Share Facebook Twitter Google + LinkedIn Pinterest I-75 Day 1 I-71 Day 1Montgomery County corn summary: This was a nice corn field. It had good plant health. The stand count was 31,000 with good stalks and very uniform spacing. There was GLS, anthracnose and common rust below the ear leaf. There was no insect pressure. The pollination was very good and the ears were filled to the end with a yield of 191 bushels.Montgomery Co. cornMontgomery Co. cornMontgomery County soybean summary: The beans were 33 inches tall in this nice looking field. It was about four inches to the first node. There was just a little bit of sudden death syndrome, but other than that there were no diseases or bugs. They were late planted and could definitely use another rain or two.Montgomery Co. beansGreene County corn summary: There was some GLS and some rust above the ear. There was anthracnose three leaves up. There was no insect pressure. The roots and stalks looked good. We found a harvest population of 30,500. It was planted on May 28. We found a yield of 177 bushels. It has a ways to go with the late planting. There is a little tip-back.Greene Co. cornGreene Co. cornGreene county bean summary: Canopy height was 32 to 36 inches and the first node was at four inches. We saw a little frogeye and brown spot, but not bad. There was no insect pressure and some small pods. Today’s rain will really help. These were planted at 155,000 on May 27.Greene Co. beans Warren County corn summary: The corn is very tall. It was planted June 1 and 32,500 seeds were dropped. Today’s stand count was 26,000. The potential yield is 164. The biggest thing hurting the field is severe anthracnose leaf blight. It is the worst we have seen. We also found corn earworms feeding on the kernels. The anthracnose is a real issue. If the disease progresses the yield will go down.We found earworm working on the kernels.The anthracnose in this field was severe.Warren County soybean summary: The canopy was a good 50 inches tall and they were thick. They were about 10 inches to the first node and they were starting to lodge. They planted about 170,000 on May 16. They were podded up pretty well for as tall as they were and they were still adding pods. Rains today will really help. There was no real disease pressure or insects.The beans were the tallest we’ve seen in Warren County.The beans across the drive are double-crops, some of the nicest we’ve seen.Butler County corn summary: There was some anthracnose and some N deficiency up three leaves. There was no insect pressure. It was planted on April 20 with a population 34,000 and a current stalk count of 32,000. The yield looks to be about 182 bushels. This is as far along as any corn we’ve come across.Butler Co.CornButler Co. cornButler County soybean summary: These were in 15-inch rows with a drop of 155,000 on May 26. These are tall beans at 46 inches and the first node was at six inches. They were healthy with some brown spot and sudden death and a little frogeye. There was some Japanese beetle feeding. There was good pod set from top to bottom. With their height, some are already starting to go down. Overall this is a good field of beans.Butler Co. beansButler Co. beansPreble County corn summary: This was planted April 18 with a seeding rate from 32,000 to 38,000 and the harvest population was 25,000, which hurt the final yield estimate. It was tall corn with good stalks and good roots. There were large gaps in some rows. Above the ear leaf we found common rust, GLS and NCLB. There was anthracnose leaf blight two to three leaves up. Fungicide did hold off he rust. There was some N deficiency. The yield is 176 bushels.Preble Co. cornPreble Co. cornPreble County soybean summary: There is a 36-inch canopy with the first node about six inches up. There was no insect pressure and disease pressure was very limited. They were planted on May with a 160,000 and they were well podded with nice beans in the pods. These were good to excellent, closer to excellent.Preble Co. beansPreble Co. beansDarke County corn summary: This was planted April 18 with minimal disease and a little green snap. There was no insect pressure and ear fill was good. There was a population of 33,000 and a yield around 175 bushels.Darke Co. cornDarke Co. corn Darke County soybeans summary: This was a really nice field planted May 18 in 15-inch rows and a 155,000 population. Weed control was excellent and the plants are very healthy with nodes close together and podded heavily from the ground up. They still need rain to help them form. There was minimal disease and a 36-inch tall canopy. There was a fungicide application that kept the diseases in check. The overall rating is excellent in some of the best beans we’ve seen. The standability was excellent as well.Darke Co. beansDarke Co. beansMercer County corn summary: This field was replanted and the population was at 33,000. We saw a lot of issues in this field: GLS, common rust, anthracnose, silk feeding, and varying degrees of pollination with the first crop and the replanted crop. We found a155-bushel corn yield here and there are many gaps and spindly stalks. We saw fall armyworm working from the tip down the ear. We also found zipper ears missing two or three rows. There was maybe 7% or 8% of ears not developing correctly due to corn smut and that will also be a factor in the yield.We found fall armyworm in the Mercer County cornThere was a fair amount of smut and some fall armyworm damage in the corn, Mercer County soybean summary: Canopy height was 28 inches and the first node height four inches. There was a fair amount of brown spot, some frogeye, and around 20% of the plants had a leaf or two with chemical injury. There were many small pods with beans just starting to form that would benefit from a rain. This is a fair to poor field.There was some frogeye in the beans in Mercer County.We found chemical injury in Mercer County. Auglaize County corn summary: There was a 32,000 count for this April planted field. There was some common rust and a little anthracnose. There were some suckered stalks and the girthy ears were well filled. We found a 215-bushel yield here.Auglaize Co. cornAuglaize Co. corn Auglaize County soybean summary: This was a nice field with drilled 7.5-inch rows. The pop was 180,000 and they were standing well. They were planted April 27. This is a very healthy field at 38 inches tall with a first node five inches from the ground. There is some brown spot, SDS and the first frogeye we’ve found. Fungicide and insecticide have been applied. There was some Japanese beetle feeding, good root development and nice pod set from bottom to top. The field was uniform with excellent yield potential.Auglaize Co. beansAuglaize Co. beans Miami County corn summary: This is a very healthy field with good height and a population of 32,500. We saw a little GLS and common rust. We found anthracnose leaf blight that was very evident and there is some potential for stalk rot this fall. We saw some green snap here too. We found a yield of 201 in this nice field of corn.Miami Co. cornMiami Co. cornMiami County soybean summary: The soybean canopy was 37 inches and six inches to the first node. Disease pressure was light and there was a little Japanese beetle feeding. They were planted April 18 with a population of 165,000. They look good for 2.8 beans with good to excellent yield potential.Miami Co. beansMiami Co. beansShelby County corn summary: There was a population of 34,000 with some green snap problems, maybe 5% to 8% damage. Other than that, the corn was healthy and green with no N deficiency. No diseases or insects and ear fill was excellent. We found a yield of 200 bushels, but considering the green snap, a yield of 185 is probably more accurate.Shelby Co. cornShelby Co. cornShelby County soybean summary: It is very impressive when you look at the field. They are tall and green but they aren’t going to yield. They are 42 inches tall but the first pod above the ground is 9 inches. There are Japanese beetles actively feeding and there are not good clusters of pods and nodes are far apart. Yield potential is just fair in this field that looks really good from the road.Shelby Co. beans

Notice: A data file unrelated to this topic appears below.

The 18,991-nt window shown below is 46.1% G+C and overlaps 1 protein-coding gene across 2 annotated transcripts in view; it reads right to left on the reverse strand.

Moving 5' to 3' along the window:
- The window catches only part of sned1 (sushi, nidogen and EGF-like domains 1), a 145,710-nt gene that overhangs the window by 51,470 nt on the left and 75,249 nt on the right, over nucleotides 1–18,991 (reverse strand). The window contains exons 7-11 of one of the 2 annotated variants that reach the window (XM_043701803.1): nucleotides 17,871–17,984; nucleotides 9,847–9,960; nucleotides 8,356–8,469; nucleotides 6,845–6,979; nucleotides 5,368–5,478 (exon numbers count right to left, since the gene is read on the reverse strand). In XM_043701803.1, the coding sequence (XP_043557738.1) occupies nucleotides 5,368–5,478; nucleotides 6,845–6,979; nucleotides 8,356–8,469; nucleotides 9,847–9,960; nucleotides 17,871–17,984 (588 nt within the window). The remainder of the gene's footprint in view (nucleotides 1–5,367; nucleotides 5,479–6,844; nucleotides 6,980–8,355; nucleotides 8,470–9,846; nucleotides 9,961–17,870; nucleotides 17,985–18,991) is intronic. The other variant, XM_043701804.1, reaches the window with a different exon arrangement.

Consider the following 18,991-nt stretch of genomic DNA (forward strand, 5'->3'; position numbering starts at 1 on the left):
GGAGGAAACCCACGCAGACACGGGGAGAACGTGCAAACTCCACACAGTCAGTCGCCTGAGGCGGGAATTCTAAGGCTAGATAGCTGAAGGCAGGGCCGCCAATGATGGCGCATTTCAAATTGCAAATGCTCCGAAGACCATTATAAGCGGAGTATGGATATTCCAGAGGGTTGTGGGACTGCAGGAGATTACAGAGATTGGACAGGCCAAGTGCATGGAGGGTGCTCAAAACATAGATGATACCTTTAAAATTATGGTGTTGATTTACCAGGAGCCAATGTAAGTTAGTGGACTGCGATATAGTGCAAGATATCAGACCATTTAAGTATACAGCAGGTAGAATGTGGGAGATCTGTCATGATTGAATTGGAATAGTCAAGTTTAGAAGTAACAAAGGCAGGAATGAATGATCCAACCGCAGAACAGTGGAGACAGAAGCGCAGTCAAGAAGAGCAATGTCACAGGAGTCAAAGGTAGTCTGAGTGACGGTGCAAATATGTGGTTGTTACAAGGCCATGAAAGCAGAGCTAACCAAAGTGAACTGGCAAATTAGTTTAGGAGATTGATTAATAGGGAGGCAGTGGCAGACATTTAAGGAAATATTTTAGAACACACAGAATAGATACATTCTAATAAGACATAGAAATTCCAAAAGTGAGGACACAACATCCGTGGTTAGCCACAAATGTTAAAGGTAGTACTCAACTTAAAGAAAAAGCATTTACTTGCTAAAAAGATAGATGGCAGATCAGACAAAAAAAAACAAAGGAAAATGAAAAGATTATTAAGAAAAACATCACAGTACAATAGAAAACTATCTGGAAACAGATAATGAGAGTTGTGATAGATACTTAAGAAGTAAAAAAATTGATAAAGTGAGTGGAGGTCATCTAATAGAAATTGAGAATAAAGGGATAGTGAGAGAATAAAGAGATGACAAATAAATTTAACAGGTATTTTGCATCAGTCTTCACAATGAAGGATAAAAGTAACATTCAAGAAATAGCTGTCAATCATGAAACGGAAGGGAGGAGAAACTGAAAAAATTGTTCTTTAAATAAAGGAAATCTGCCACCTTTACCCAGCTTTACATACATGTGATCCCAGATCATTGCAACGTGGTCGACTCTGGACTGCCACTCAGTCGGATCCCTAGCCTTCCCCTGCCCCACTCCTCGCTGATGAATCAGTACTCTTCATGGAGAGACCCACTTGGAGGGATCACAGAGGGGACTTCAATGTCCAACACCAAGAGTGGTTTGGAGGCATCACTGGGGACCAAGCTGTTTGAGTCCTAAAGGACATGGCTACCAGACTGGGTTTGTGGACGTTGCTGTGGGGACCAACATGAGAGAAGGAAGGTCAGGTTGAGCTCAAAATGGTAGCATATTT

The Enforcement Directorate on Saturday recorded the statement of former Bihar Chief Minister Rabri Devi in connection with the Railway hotels’ maintenance contract corruption case.“Ms. Rabri Devi appeared before the investigation team in Patna, in response to the summons. Her statement was recorded under the Prevention of Money Laundering Act,” said an official. The agency had earlier issued multiple summonses asking her to join the probe in Delhi, but she did not turn up.The ED had also summoned her son Tejaswi Yadav twice and recorded his statement.“Their statements have been recorded as they had taken over a company through which about a three-acre commercial property was acquired from Patna-based firm, Sujata Hotels. The firm got contracts for the maintenance of two Railway hotels in Puri and Ranchi when RJD chief Lalu Prasad was the Railway Minister,” said the official.The money laundering probe is based on an FIR registered by the Central Bureau of Investigation against Mr. Prasad, Ms. Rabri Devi, Mr. Tejaswi Prasad and others in July.The agency has alleged that the contracts to Sujata Hotels were awarded in 2006, in lieu of the three-acre land that was acquired through a front company, Delight Marketing Company. Accused Sarla Gupta, wife of Mr. Prasad’s close associate Prem Chand Gupta, was a director in that company.According to the CBI, by 2014, Delight Marketing’s shares were taken over completely by Mr. Prasad’s family members for just ₹64 lakh, against the circle rate of ₹32.5 crore for the property and market value of ₹94 crore. The company’s name was later changed to Lara Projects and then turned into a limited liability partnership firm.
Two persons were killed when their truck was hit by a landslip in this hilly district of Jammu and Kashmir, police said Saturday. The truck was on its way from Thathri to Gandoh and the accident occurred at Piykul Kara, 37 km from here, Friday night, a police official said.He said the landslide hit the vehicle, burying alive two of its occupants – driver Shahzad Hussain (27) of Bhadarwah and conductor Arif Hussain (22) of Kishtwar district.While the driver’s body was retrieved from the spot around 3 am, the other body was recovered around 7 am, the official said, adding that both the bodies were shifted to a trauma centre Thathri for completion of formalities.